What the Ramsey Barreto mobile
phone ruling really means
By Andrew Perry, Solicitor, Road Safety Support
A story hit the headlines this week about a driver named Ramsey Barreto, who used a mobile phone as a video camera while driving. The Crown Court had ruled that he should not be convicted because using a phone in this way did not involve any “interactive communication” with anyone or anything. On Wednesday, the High Court rejected a CPS appeal against that ruling.
In view of the misleading press coverage, suggesting motorists could not have their conviction quashed, I wanted to put the record straight.
Contrary to what is claimed in some articles, there is no automatic right to reverse any conviction, be it by guilty plea or after trial, when the High Court gives its interpretation of the law. The law was taken to be as people assumed it was or were advised that it was, at the point of conviction.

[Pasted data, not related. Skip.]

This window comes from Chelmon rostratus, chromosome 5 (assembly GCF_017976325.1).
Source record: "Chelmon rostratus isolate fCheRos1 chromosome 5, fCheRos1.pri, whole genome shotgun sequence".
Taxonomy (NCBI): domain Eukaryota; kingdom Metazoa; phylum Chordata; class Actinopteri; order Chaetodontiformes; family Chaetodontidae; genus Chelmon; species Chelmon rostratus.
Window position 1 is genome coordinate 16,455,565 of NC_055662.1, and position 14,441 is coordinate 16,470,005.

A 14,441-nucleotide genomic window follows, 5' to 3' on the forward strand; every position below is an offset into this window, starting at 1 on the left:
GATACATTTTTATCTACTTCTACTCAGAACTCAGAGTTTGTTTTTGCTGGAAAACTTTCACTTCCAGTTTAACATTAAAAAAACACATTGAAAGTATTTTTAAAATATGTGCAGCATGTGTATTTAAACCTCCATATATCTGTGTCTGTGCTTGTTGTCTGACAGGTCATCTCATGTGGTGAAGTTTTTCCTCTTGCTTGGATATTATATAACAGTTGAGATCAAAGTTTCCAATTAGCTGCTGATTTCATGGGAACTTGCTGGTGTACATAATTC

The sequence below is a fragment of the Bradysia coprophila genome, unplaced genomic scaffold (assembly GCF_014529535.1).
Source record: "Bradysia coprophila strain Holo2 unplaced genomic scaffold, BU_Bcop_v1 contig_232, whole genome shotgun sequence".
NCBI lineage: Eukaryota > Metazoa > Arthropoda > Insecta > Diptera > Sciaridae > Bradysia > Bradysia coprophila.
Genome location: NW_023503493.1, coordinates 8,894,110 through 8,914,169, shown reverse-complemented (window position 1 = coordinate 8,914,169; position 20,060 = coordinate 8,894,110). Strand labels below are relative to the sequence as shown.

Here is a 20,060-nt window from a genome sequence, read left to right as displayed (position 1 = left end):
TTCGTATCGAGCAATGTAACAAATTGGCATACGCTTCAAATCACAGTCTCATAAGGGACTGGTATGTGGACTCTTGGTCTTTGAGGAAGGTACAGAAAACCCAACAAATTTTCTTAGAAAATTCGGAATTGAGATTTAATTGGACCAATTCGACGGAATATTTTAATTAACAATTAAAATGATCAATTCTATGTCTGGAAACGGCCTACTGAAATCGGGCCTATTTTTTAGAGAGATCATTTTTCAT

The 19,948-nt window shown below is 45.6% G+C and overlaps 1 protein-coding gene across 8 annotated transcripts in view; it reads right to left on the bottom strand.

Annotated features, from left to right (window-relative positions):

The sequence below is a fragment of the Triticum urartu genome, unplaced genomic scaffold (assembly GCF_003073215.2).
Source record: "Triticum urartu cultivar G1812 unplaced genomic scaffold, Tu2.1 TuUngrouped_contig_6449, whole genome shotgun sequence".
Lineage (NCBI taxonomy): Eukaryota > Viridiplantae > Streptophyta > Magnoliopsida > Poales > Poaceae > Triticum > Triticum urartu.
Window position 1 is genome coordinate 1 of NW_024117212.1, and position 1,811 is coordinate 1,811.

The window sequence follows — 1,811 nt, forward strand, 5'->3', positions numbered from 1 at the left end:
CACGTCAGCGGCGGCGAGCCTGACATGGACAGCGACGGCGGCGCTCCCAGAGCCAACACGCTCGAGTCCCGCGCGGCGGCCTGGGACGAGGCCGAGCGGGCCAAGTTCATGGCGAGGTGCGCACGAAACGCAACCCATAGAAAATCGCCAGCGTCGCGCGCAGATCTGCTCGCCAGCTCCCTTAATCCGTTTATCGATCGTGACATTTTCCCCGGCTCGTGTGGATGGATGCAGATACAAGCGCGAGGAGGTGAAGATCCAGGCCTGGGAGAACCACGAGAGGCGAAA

Those who paid a fixed penalty to avoid court have no recourse. Those who pleaded guilty waived their opportunity to contest the case based on exactly what use they were making of the phone. They would now have to demonstrate having suffered “serious injustice” for the courts to even consider any application for re-opening. That is a virtually impossible hurdle, given the comments by the High Court that their actions were nevertheless criminal, but under a different category of offence (careless or dangerous driving) which potentially carry a higher penalty.
The only possible relevance of the ruling to past cases, would be for convictions at trial in the last 21 days, and then only if they disputed what function they were using. The number of such cases, far from being the hundreds or even thousands reported, can probably be counted on the fingers of one hand.
Andrew Perry (pictured) is a former senior policy advisor at the Crown Prosecution Service (CPS) specialising in road traffic law and is one the UK’s most experienced road traffic solicitors. As a Crown Advocate he prosecuted many high-profile cases which helped to shape current practice.